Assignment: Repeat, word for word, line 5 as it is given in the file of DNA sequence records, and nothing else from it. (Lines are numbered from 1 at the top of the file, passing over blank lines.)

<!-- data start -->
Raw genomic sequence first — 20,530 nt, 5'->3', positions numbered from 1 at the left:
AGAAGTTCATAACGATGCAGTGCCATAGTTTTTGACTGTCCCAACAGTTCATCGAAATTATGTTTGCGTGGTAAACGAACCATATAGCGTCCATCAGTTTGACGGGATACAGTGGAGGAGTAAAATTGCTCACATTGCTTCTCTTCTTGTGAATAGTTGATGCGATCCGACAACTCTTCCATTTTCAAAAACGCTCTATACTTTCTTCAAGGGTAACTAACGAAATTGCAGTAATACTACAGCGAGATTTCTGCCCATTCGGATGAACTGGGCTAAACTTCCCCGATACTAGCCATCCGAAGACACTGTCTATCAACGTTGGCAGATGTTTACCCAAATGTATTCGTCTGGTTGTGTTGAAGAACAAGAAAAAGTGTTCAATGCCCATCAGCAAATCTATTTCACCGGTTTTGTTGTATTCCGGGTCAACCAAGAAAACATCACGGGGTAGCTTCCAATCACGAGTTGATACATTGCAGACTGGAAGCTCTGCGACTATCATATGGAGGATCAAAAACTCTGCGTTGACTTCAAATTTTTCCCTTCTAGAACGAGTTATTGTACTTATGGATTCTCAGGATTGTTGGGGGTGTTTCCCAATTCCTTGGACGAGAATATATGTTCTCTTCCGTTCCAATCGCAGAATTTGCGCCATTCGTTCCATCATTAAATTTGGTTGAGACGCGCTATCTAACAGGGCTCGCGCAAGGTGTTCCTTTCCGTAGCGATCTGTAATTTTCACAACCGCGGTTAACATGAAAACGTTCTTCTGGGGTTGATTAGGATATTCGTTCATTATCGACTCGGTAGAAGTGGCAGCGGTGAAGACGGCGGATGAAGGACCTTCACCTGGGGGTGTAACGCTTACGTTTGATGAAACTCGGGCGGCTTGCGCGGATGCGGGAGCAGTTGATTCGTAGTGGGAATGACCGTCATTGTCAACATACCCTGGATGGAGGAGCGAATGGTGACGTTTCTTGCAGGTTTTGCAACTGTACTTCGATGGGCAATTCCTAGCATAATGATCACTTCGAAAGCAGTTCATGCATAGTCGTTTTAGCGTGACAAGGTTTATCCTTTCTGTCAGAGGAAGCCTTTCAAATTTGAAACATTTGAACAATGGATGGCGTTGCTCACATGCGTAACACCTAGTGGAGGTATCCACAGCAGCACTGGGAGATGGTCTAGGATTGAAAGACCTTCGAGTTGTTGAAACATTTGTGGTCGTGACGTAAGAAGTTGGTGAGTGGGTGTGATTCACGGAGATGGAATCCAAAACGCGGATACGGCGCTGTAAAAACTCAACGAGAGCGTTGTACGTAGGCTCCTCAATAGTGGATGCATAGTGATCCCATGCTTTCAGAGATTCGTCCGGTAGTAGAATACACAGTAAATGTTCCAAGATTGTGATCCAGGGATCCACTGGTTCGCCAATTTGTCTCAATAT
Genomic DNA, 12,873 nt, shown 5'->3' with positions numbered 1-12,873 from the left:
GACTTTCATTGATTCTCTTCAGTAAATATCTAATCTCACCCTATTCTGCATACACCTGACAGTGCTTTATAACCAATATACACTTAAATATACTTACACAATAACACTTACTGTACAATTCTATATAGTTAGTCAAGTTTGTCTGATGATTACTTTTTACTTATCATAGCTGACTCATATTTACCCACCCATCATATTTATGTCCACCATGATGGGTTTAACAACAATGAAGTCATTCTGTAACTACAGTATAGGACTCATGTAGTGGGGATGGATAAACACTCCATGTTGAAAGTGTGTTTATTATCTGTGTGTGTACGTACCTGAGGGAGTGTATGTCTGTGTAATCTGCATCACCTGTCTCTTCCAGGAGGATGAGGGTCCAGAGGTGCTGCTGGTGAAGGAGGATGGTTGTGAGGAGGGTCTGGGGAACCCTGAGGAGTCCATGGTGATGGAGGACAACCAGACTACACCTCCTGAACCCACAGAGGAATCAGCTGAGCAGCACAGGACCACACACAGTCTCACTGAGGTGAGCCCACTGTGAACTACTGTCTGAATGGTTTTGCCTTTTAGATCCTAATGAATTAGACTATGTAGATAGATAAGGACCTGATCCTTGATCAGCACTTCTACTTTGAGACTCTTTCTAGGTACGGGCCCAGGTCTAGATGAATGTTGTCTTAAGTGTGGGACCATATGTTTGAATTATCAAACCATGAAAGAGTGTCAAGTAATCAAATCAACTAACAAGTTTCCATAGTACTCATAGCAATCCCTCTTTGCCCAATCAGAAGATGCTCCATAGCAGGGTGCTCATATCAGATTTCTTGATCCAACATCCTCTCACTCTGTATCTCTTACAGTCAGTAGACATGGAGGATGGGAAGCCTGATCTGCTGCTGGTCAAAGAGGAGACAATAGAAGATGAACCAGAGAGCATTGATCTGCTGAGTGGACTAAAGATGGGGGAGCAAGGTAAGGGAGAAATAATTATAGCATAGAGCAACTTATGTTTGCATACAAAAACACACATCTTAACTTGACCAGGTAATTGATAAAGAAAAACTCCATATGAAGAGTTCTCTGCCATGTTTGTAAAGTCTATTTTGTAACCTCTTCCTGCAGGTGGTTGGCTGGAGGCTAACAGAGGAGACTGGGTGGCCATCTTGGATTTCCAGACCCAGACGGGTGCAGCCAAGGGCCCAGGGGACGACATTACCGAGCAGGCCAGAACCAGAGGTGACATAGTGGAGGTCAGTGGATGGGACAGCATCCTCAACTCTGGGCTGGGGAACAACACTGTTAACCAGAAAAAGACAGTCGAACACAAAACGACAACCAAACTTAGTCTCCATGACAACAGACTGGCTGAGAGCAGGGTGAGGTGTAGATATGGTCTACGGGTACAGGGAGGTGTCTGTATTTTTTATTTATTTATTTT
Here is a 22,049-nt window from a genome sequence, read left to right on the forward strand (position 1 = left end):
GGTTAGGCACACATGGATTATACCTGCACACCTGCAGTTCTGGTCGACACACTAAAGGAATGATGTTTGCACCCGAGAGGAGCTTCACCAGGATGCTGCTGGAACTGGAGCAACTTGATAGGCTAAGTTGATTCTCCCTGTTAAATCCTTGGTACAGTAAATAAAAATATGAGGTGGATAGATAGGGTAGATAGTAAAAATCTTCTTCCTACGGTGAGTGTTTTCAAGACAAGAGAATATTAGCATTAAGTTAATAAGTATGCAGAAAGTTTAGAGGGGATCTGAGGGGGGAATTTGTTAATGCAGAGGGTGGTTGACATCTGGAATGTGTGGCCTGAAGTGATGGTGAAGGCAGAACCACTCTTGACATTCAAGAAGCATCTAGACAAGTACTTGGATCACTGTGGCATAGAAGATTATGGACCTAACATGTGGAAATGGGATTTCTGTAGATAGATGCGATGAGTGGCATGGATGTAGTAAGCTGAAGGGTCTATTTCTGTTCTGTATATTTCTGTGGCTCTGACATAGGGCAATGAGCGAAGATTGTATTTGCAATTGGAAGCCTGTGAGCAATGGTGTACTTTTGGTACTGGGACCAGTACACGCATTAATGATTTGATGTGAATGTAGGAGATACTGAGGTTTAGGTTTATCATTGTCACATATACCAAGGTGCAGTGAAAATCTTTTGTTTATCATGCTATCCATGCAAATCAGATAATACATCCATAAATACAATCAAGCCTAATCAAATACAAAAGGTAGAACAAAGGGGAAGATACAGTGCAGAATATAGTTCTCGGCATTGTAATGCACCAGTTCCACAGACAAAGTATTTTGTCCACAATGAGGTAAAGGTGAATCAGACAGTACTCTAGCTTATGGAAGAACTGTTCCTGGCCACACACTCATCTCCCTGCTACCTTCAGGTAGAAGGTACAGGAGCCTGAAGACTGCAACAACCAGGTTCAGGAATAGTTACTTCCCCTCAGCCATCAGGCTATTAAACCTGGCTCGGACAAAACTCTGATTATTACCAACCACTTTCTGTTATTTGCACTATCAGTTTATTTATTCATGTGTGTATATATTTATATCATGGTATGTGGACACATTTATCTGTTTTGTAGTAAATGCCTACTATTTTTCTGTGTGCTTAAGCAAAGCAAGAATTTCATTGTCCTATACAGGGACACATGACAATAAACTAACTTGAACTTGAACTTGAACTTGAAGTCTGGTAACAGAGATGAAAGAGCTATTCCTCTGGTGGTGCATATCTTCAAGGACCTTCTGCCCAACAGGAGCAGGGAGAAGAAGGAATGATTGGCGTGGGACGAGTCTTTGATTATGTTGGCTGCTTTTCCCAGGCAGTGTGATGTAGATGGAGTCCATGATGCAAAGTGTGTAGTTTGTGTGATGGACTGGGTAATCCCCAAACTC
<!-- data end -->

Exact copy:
Here is a 22,049-nt window from a genome sequence, read left to right on the forward strand (position 1 = left end):